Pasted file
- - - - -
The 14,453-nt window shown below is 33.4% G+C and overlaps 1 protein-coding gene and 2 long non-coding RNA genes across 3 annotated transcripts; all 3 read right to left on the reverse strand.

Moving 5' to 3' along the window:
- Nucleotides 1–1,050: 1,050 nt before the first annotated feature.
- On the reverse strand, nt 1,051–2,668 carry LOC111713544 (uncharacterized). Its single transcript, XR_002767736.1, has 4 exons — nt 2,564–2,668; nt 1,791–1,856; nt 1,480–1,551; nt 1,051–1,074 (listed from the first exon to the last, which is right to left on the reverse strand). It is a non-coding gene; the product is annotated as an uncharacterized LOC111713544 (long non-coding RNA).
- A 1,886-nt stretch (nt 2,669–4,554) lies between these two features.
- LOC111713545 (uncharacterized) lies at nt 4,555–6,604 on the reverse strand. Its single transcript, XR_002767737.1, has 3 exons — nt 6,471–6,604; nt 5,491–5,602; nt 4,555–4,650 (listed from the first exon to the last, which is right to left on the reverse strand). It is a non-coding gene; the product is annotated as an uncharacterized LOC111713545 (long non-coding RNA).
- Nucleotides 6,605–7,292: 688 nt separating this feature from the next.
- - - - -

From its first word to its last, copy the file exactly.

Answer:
The 14,453-nt window shown below is 33.4% G+C and overlaps 1 protein-coding gene and 2 long non-coding RNA genes across 3 annotated transcripts; all 3 read right to left on the reverse strand.

Moving 5' to 3' along the window:
- Nucleotides 1–1,050: 1,050 nt before the first annotated feature.
- On the reverse strand, nt 1,051–2,668 carry LOC111713544 (uncharacterized). Its single transcript, XR_002767736.1, has 4 exons — nt 2,564–2,668; nt 1,791–1,856; nt 1,480–1,551; nt 1,051–1,074 (listed from the first exon to the last, which is right to left on the reverse strand). It is a non-coding gene; the product is annotated as an uncharacterized LOC111713544 (long non-coding RNA).
- A 1,886-nt stretch (nt 2,669–4,554) lies between these two features.
- LOC111713545 (uncharacterized) lies at nt 4,555–6,604 on the reverse strand. Its single transcript, XR_002767737.1, has 3 exons — nt 6,471–6,604; nt 5,491–5,602; nt 4,555–4,650 (listed from the first exon to the last, which is right to left on the reverse strand). It is a non-coding gene; the product is annotated as an uncharacterized LOC111713545 (long non-coding RNA).
- Nucleotides 6,605–7,292: 688 nt separating this feature from the next.